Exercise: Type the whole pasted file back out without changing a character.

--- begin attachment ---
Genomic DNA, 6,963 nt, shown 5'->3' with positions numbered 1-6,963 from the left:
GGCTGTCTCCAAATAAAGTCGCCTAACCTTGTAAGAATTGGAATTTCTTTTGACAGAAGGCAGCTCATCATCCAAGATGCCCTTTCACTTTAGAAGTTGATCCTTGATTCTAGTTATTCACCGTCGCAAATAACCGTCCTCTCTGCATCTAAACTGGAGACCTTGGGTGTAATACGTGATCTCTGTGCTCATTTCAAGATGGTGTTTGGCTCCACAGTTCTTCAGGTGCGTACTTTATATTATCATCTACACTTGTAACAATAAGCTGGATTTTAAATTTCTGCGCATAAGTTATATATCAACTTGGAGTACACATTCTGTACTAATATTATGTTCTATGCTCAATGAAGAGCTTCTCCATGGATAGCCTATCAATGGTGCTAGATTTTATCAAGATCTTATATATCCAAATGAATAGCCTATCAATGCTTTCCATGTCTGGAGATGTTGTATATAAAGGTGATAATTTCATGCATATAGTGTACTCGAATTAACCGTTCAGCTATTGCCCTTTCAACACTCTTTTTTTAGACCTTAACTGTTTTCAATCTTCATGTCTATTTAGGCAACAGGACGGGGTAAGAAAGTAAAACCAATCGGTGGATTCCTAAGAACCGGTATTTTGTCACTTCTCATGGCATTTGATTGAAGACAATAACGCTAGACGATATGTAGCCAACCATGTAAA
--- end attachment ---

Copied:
Genomic DNA, 6,963 nt, shown 5'->3' with positions numbered 1-6,963 from the left:
GGCTGTCTCCAAATAAAGTCGCCTAACCTTGTAAGAATTGGAATTTCTTTTGACAGAAGGCAGCTCATCATCCAAGATGCCCTTTCACTTTAGAAGTTGATCCTTGATTCTAGTTATTCACCGTCGCAAATAACCGTCCTCTCTGCATCTAAACTGGAGACCTTGGGTGTAATACGTGATCTCTGTGCTCATTTCAAGATGGTGTTTGGCTCCACAGTTCTTCAGGTGCGTACTTTATATTATCATCTACACTTGTAACAATAAGCTGGATTTTAAATTTCTGCGCATAAGTTATATATCAACTTGGAGTACACATTCTGTACTAATATTATGTTCTATGCTCAATGAAGAGCTTCTCCATGGATAGCCTATCAATGGTGCTAGATTTTATCAAGATCTTATATATCCAAATGAATAGCCTATCAATGCTTTCCATGTCTGGAGATGTTGTATATAAAGGTGATAATTTCATGCATATAGTGTACTCGAATTAACCGTTCAGCTATTGCCCTTTCAACACTCTTTTTTTAGACCTTAACTGTTTTCAATCTTCATGTCTATTTAGGCAACAGGACGGGGTAAGAAAGTAAAACCAATCGGTGGATTCCTAAGAACCGGTATTTTGTCACTTCTCATGGCATTTGATTGAAGACAATAACGCTAGACGATATGTAGCCAACCATGTAAA